31 December 2023
Success! Last night, Saturday 30 December, our team counted 15,000 crows at their roost on Robinson Ext and Brackenridge Streets during the Pittsburgh Christmas Bird Count (CBC). It was a big challenge compared to last year when we could stand in one place and count 20,000 flying by in the distance. This year we had to chase them for two hours, texting each other with updates, until the crows finally picked a spot. In darkness and rain we think we were unable to see another 5,000 but we can’t count what we can’t see. So the official count is 15,000.
Carol Steytler, Sue Faust and I did a dry run on Friday night. That evening the western stream flew over the Allegheny River to stage at Cliff Street before moving on. My brief video shows how impossible it is to count them before they settle.
That night we followed about half the flock to Wylie Avenue near Lawson, but where did the rest of them go? Fortunately it was just a dry run before Count Day.
On Saturday night Claire Staples joined us for the CBC and we split up to find the crows. Sue waited for them on Arcena Street but not a single crow came to the bluff above Bigelow. Carol found them staging near Wylie and Herron but when Claire and I caught up we could tell the crows were going to leave; there are no streetlights on that patch of woods.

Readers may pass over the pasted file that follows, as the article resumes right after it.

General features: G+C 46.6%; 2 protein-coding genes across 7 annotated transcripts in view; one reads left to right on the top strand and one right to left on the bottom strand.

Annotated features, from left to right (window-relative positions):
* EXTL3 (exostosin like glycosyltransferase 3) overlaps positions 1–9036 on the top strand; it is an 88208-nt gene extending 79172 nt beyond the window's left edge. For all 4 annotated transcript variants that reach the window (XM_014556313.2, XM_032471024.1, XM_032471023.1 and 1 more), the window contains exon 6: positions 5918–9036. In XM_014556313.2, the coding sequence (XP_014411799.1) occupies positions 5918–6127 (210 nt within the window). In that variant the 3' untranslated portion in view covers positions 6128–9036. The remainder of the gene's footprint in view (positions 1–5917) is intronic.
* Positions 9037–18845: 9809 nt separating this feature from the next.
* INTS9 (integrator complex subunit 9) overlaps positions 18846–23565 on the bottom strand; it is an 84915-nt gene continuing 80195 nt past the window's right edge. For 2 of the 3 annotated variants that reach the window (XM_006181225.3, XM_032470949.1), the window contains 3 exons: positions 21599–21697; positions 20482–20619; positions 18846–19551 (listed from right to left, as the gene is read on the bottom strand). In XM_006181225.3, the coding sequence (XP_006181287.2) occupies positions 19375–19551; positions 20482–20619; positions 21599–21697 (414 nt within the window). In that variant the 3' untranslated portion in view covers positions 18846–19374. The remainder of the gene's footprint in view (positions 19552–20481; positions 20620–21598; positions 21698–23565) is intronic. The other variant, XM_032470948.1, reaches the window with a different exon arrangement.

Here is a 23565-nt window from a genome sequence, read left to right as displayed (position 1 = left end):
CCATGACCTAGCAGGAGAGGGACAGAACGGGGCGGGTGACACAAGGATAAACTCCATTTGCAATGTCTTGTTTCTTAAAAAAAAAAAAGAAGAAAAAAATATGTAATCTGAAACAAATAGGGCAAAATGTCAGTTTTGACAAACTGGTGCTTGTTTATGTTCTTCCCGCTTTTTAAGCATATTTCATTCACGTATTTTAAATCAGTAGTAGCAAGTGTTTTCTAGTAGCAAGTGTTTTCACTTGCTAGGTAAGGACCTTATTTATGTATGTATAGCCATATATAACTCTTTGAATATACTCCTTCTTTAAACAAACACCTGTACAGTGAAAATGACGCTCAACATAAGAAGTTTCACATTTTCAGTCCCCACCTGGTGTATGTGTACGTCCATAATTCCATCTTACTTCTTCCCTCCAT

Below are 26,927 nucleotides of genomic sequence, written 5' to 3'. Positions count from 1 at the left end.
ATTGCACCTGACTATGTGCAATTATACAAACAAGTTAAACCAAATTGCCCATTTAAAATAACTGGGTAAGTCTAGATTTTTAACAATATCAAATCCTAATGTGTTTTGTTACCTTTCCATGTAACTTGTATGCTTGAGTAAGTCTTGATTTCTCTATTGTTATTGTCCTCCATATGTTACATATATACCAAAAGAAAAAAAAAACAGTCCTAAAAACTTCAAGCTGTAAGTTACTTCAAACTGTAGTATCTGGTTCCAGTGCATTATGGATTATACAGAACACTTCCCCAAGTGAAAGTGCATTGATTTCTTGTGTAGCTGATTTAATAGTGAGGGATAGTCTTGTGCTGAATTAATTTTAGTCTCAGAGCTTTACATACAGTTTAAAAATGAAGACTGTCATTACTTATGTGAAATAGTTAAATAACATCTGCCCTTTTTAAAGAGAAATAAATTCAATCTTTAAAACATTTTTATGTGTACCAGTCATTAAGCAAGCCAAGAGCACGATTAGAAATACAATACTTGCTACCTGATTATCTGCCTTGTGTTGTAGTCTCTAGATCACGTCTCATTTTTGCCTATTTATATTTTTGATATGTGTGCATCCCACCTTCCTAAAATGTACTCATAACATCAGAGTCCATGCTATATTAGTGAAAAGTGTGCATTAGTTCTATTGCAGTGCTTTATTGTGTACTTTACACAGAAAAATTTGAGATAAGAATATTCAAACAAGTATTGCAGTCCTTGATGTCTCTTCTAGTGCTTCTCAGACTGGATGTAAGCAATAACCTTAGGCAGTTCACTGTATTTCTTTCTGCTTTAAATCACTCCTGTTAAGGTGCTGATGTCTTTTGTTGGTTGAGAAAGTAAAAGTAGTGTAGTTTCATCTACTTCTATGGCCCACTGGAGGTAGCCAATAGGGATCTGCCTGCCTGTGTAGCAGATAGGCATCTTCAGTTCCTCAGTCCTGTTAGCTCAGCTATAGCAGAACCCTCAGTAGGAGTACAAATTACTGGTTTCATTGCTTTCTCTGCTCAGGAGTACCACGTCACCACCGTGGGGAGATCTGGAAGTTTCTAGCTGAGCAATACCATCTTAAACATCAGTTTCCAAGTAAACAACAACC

By 5:30pm the crows had picked a roost and we gathered near Vera Street to watch them swirl overhead in the rain. We counted them in trees and on the Sports Dome but could not see how many were on nearby roofs and other places out of sight, so the official count is 15,000. Maybe next year we’ll count all of them.
Thank you to the intrepid team — Carol Steytler, Sue Faust and Claire Staples — who braved rain, cold, and darkness to count the crows. We were up for the challenge and we found almost all of them. And thanks to my readers for your tips and sightings. We’re done now until next year. 🙂
And we’ve learned a valuable lesson: If you want to count crows, don’t expect to find them in the same place or even flying the same route every night.
(photo and video by Kate St. John)